Batoor also gives lectures on various social issues and was a speaker at TEDxSydney in 2014.

John Jegasothy

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Growing up in the Eastern region of Sri Lanka during the early stages of the civil war, Rev Dr John Jegasothy has experienced first-hand the horrors of forced colonisation, state violence, persecution and terror inflicted upon members of the Tamil ethnic group. Amidst the violence of his last six years in Sri Lanka, Rev Jegasothy served as minister at the Methodist Church in Trincomalee and Chenkalady, was Chairperson of the Human Rights Organisation in the Trincomalee district, and called for peace as a member of the Central Committee. He was also heavily involved in the resettlement of internally displaced people and became a spokesperson for the Tamils in open forums, making him a target for the armed forces and Sinhalese.

In 1986 Rev Jegasothy and his family were granted Special Humanitarian Visas and relocated to Australia, spending their first eight years living in Parkes and Shellharbour before moving to Sydney. Rev Jegasothy works tirelessly towards the harmonious integration of different cultures into the local community, helping individuals and families on Temporary Protection Visas settle into their new environments, and assisting asylum seekers on Bridging Visas who don’t have work permits. With the support of the Uniting Church, Rev Jegasothy has launched a mission that offers love, support and pastoral care to asylum seekers in detention centres, especially those in Villawood, and has become well-known ‘Father’ within the community.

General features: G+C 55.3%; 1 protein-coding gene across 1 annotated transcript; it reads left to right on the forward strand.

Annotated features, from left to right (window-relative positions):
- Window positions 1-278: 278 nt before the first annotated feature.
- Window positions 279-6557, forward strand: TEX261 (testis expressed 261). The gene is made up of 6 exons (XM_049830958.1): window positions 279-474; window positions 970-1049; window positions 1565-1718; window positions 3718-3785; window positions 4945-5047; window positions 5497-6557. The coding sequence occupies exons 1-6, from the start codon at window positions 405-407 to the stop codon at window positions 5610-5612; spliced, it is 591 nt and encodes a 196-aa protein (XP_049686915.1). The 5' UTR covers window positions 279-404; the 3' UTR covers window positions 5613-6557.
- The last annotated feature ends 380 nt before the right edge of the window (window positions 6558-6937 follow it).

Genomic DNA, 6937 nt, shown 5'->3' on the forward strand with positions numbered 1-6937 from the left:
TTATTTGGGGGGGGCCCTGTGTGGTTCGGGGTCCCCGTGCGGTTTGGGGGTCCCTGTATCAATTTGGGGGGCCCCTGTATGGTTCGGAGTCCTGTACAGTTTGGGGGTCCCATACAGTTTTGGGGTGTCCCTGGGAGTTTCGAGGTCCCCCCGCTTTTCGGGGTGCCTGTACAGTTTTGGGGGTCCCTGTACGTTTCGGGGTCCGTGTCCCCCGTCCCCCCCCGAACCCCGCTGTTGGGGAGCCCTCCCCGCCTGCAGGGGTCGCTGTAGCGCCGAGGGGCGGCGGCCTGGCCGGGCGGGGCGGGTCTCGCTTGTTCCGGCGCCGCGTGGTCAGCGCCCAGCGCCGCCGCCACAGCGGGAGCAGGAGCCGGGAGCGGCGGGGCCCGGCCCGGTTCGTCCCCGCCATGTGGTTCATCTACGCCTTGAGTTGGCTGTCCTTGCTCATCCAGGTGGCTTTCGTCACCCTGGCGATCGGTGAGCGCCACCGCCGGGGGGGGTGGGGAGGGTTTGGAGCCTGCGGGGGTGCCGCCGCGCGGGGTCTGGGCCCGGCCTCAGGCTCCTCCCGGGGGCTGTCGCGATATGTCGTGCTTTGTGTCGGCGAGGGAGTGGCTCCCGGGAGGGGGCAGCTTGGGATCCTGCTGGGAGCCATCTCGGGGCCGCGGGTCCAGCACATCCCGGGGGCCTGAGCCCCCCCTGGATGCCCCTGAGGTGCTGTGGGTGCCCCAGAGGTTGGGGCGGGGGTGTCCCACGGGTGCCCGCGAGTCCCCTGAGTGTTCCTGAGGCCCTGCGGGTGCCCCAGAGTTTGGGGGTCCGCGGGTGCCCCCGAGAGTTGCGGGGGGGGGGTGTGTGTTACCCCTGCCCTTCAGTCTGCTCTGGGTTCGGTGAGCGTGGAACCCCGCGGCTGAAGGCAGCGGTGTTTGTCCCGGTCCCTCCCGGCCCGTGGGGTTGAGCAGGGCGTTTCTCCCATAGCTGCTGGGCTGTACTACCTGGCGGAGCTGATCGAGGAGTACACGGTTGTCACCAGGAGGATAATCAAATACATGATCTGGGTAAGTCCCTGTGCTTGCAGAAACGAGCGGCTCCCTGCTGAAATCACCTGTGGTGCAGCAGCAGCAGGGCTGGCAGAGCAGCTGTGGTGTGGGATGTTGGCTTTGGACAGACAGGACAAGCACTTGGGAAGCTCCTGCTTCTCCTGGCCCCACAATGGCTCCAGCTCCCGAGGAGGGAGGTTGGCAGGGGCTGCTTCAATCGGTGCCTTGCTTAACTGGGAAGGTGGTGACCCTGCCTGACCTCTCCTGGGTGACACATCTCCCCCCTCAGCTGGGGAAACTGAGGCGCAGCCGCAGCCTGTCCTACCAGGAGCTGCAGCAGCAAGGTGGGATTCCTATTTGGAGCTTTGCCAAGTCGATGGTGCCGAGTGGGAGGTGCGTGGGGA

Rev. Jegasothy is a member of the Asylum Seekers Interagency network, a board member of Combined Churches Refugee Taskforce, engaged with the Sydney Alliance in “changing the conversation” and President of the Australian Council for Tamil Refugees. He is also a member of the Community Consultative Group of Villawood Detention Centre and has chaired both the Consortium of Tamil Organisation NSW and Friends of STARTTS.

In 2003 Rev Jegasothy was nominated for Human Rights Award by Amnesty International. In 2009 he received the award of “Outstanding Australian” from STARTTS and in 2010 the Tamil Uniting Church and refugee community awarded him with the “Service with Compassion”. He serves in the Rose Bay-Vaucluse Tamil Uniting Church in partnership with Northmead Uniting Church.

Renata Kaldor AO

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Renata was born in Prague, Czechoslovakia after the end of World War 2. Her Jewish father, who had survived Teresienstadt and Auschwitz, could not tolerate life under yet another totalitarian regime when the communists took over. He bribed his former fellow inmates of the prison camps, who were by then senior officials in the Communist government, to obtain passports for him and his family. Renata’s family were accepted as refugees to Australia in 1949.